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Compare the 2 common types of technical debt

While enterprises often incur technical debt inadvertently through inexperience or poor management, sometimes, developers will plan technical debt to establish a market presence.

Anyone who has been in software development long enough to work through a few design cycles has likely seen examples of technical debt, in which initial design decisions result in product failure or in more time or resources needed to add features or maintain the code after the first release.

Planned technical debt

Technical debt can be incurred knowingly. In some cases, teams may warrant a quick and dirty initial implementation in order to quickly establish a presence in a rapidly developing market or to gather customer feedback to guide future development. For a startup, a quick market entry may be essential and make the difference between establishing a market position or disappearing.

The downside of a rushed initial design is teams rarely have time for the basic redesign they discussed when they made the decision to quickly enter the market. Markets change rapidly, and the only way to respond quickly is to allocate all available resources to building on the original design. The code redesign effort is repeatedly put off until the next year.

Inadvertent technical debt

Technical debt can also be incurred inadvertently. Developers may not understand market requirements or how to design a product architecture that meets those requirements. Poor management can also result in debt. For example, technical debt can occur when inexperienced team members are assigned critical components and management doesn't conduct reviews that would catch problems early on.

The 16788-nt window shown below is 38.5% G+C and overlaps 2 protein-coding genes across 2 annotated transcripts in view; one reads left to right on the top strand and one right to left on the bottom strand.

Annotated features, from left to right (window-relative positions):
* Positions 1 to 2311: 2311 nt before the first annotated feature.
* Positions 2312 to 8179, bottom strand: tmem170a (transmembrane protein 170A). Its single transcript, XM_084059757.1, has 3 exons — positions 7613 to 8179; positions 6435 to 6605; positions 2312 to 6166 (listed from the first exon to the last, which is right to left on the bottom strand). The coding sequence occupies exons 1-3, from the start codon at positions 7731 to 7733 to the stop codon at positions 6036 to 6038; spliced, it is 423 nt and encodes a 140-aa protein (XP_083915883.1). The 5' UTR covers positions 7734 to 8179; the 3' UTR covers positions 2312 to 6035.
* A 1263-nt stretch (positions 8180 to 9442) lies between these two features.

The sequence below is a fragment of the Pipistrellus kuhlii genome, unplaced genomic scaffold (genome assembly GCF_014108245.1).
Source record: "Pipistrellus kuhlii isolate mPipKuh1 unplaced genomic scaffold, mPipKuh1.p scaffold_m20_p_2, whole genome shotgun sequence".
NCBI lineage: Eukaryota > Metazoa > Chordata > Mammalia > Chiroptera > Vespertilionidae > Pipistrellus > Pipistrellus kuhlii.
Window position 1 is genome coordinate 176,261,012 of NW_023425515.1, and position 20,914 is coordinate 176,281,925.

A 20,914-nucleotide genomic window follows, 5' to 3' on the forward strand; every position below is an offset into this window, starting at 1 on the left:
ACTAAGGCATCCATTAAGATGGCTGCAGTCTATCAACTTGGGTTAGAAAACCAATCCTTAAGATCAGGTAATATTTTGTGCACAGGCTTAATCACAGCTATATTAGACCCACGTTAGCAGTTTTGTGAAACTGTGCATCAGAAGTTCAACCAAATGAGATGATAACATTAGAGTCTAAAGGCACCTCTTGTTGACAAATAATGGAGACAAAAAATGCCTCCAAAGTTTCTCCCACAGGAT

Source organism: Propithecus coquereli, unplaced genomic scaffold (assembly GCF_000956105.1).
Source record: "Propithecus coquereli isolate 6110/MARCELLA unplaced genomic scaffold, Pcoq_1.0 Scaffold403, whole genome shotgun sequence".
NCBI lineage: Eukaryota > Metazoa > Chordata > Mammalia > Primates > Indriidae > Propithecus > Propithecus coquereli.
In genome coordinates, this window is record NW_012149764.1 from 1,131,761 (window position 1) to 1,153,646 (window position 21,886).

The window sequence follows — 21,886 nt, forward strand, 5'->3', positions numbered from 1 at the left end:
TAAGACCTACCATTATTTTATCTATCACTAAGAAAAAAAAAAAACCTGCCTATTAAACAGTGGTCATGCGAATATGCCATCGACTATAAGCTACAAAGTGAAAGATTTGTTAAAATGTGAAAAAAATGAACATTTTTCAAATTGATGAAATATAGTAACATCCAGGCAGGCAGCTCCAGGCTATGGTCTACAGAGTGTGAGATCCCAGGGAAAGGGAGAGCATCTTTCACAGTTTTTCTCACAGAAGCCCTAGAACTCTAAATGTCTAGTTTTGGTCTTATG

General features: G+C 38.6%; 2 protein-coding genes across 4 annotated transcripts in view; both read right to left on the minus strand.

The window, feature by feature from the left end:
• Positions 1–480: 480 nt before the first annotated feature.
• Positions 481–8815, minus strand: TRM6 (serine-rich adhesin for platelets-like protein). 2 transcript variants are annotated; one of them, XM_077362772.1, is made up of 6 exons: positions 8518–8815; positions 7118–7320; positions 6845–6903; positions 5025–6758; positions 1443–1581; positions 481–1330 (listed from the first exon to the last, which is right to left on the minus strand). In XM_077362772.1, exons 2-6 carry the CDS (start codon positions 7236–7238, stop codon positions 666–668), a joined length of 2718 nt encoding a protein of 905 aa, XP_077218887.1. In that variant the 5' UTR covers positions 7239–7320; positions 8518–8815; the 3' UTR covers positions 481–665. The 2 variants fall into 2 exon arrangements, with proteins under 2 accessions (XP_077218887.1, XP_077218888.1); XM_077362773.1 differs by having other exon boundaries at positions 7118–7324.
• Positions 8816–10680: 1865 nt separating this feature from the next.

technical debt
Compare two common types of technical debt.

Purchased software can appear to meet the market need. But, even if the code and design documents are open for review, it may be difficult for teams to spot problems. Further, some components may not follow the design or may not have been thoroughly tested.

Enterprise teams also use outsourcing to fill in for inadequate internal resources or to save money. The outsource team may be experienced but may not understand market requirements as thoroughly as a team focused on that market. The outsourcer may not implement the design as carefully as an internal team with a vested financial stake in the product's success or failure.

How to reduce technical debt

Enterprises can incur different types of technical debt in many ways. The best approach to reduce technical debt is to build on a core of experienced designers who thoroughly understand market requirements and the possible consequences of each decision. It's also critical to supervise less experienced team members during the product implementation phase. But, even when following these guidelines, perfect design and implementation -- with no elements of technical debt -- are a rare result.

Next Steps

How to track -- and measure -- technical debt

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